A Tea Addict's Journal

The spring that never came

May 26, 2007 · Leave a Comment

Well, maybe the title is a little dramatic, but it seems like this year truly is the spring that never came, at least when it comes to puerh tea.

What I am referring to is the fact that till now, spring teas have not arrived en masse in Maliandao, nor elsewhere, I believe. While here and there, there are some spring teas from this year, by and large they are still sitting in Yunnan, in various factories, in many cases unpressed yet. The ones that have arrived this year are mostly small productions pressed by individuals or what not. It’s already almost June, and most of the stuff from March or April should’ve been ready by now, but they just haven’t showed up and everybody is waiting in anticipation.

I first dropped by the Douji shop. Douji, if you may remember, are the folks who supplied that wonderful six-pack sample of maocha. I went to ask if there might be a few more available, and indeed, there might, although I might have to wait until June, because the owner of the shop won’t get more of them until later, and even then, it comes in pretty limited numbers. The guy has an amazing memory though, and even remembers what I bought last time despite the fact that it was quite a few months ago. We chatted about teas, tried a few of his, and such. Douji’s spring teas are not ready yet either — only one tea, from the Bada mountain, is produced. Everything else is not even pressed yet, so they probably won’t show up until at least late June, if not later.

I tried the Bada, which was ok, and then a Yiwu pressed by the store owner himself. It’s from Guafengzhai, and commands quite a premium price (I think something along the lines of $70 USD). Guafengzhai is also the place where the raw materials for the Chen Guanghe Tang Yiwu Chawang was made, and it’s actually a little away from Yiwu proper. I tried it… there’s some more Yiwu taste than the CGHT version, but still a little off, which I can understand now because it’s simply geographically off a little. Yet this is a spring tea, and I think it’s not bad, if not for the very high price. I don’t think it’s worth it.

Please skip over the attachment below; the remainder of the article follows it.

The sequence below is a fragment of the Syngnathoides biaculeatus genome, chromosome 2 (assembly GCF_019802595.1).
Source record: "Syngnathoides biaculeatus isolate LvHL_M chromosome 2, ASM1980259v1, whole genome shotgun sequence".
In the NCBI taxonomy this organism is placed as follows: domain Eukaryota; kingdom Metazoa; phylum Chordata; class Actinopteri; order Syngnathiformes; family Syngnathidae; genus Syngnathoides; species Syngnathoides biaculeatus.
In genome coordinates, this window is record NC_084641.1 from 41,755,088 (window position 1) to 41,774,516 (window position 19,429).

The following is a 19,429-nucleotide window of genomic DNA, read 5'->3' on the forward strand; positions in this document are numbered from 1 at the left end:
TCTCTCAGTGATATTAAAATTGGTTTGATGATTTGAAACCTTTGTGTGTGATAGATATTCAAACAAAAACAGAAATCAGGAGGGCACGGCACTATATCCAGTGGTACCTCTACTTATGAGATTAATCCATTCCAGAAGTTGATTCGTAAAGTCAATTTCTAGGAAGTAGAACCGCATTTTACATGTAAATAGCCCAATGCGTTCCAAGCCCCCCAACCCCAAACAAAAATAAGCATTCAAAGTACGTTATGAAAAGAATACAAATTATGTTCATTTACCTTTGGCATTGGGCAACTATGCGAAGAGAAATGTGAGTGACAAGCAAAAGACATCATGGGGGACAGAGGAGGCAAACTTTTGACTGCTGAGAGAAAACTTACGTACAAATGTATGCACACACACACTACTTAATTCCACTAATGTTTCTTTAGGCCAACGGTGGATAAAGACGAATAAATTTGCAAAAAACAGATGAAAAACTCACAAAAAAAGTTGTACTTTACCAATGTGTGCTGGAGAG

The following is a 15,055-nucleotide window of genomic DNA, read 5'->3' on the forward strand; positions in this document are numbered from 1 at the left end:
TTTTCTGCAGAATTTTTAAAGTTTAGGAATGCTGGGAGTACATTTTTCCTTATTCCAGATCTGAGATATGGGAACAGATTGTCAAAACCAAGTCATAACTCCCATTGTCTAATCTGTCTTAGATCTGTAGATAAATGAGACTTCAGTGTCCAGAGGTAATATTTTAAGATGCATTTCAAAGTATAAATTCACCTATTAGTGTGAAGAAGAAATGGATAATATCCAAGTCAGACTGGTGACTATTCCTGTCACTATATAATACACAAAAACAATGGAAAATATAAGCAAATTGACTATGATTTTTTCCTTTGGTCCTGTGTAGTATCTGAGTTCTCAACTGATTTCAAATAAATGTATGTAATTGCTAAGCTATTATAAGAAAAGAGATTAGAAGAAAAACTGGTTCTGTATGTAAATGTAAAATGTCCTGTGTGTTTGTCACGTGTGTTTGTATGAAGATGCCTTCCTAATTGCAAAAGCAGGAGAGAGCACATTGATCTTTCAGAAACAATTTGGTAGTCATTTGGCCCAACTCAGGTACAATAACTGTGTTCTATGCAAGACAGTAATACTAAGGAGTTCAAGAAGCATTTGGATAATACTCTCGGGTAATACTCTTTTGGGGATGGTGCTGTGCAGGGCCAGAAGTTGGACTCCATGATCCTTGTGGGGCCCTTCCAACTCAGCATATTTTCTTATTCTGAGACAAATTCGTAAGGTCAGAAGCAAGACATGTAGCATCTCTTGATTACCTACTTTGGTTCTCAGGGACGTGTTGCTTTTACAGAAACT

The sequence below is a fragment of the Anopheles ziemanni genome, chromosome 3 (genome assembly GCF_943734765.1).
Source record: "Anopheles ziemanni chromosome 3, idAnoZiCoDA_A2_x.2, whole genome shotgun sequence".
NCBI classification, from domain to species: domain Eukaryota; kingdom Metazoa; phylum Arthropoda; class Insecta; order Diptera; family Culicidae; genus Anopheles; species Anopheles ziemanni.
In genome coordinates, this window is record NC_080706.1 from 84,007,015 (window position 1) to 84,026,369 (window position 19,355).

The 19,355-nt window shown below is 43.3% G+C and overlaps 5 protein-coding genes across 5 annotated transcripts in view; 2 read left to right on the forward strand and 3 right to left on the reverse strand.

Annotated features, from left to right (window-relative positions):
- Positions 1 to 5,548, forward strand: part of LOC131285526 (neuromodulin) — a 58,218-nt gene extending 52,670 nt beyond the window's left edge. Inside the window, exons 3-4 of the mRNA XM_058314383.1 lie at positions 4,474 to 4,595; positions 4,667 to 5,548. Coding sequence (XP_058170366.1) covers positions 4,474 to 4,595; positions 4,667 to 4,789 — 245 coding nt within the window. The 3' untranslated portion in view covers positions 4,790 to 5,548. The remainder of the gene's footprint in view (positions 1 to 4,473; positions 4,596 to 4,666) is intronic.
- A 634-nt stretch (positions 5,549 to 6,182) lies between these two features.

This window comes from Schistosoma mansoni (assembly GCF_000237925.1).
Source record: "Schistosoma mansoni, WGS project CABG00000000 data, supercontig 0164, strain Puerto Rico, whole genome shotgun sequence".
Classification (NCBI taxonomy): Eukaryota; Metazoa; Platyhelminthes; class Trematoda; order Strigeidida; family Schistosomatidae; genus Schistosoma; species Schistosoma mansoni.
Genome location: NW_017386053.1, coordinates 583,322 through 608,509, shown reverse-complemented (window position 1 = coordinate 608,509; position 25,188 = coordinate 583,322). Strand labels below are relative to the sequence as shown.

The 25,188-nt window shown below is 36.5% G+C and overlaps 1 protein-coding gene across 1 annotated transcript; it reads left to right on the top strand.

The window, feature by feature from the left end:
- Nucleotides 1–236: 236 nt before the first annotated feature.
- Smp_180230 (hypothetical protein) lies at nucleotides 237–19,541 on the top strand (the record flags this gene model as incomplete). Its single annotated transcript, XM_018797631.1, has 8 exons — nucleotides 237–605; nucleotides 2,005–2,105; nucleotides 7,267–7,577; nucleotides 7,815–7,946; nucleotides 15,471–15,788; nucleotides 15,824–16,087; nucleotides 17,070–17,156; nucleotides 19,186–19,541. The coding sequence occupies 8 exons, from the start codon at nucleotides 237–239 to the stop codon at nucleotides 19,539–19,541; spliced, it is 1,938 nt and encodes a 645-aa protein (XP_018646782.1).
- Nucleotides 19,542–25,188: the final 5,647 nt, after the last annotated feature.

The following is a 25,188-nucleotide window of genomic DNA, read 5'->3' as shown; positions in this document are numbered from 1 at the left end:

Since there wasn’t much of interest, and the new teas haven’t arrived yet, I used that as the excuse to duck out. I then went to L’s store in Beijing, which is run on a day to day basis by his business partner Xiaomei. She was debating about whether to make a purchase decision for some Yiwu teas they got samples of earlier, from some place supposedly a bit away but less harvested…. one of the cakes I suggested no, because it tastes just like a green tea (with that characteristics bitterness that won’t go away). The other… we tested against the Yiwu cake I bought in Shanghai.

The two cakes are remarkably similar. In fact, I’d say that the base characteristics are more or less the same. The different between the two is that mine has an added layer of something… something a little darker, a little heavier. I couldn’t quite pinpoint what it was. It tastes a little odd… a little ricey? The one she has is a little lighter, and a little brighter in its complexion. The aroma is more pronounced, although when cooled, hers produce a slightly disconcerting green-tea like bitterness that isn’t that obvious when hot, while mine doesn’t. Both seem to have slightly different problems, and I honestly have no idea which one will age better. Then again, this Yiwu that she has is also from the same guy who supplied the green-tea cake to her, so I’m really not too surprised to find a bit of green mixed in there somewhere.

Meanwhile, there’s another cake of stuff, the Orange Label, that has us puzzling. L wants to sell this tea, but I have some reservations about it, as I feel like there’s a mustiness that I don’t like at all and that pervades through the tea. I don’t know, other people’s business, really, and I guess I shouldn’t get too involved.

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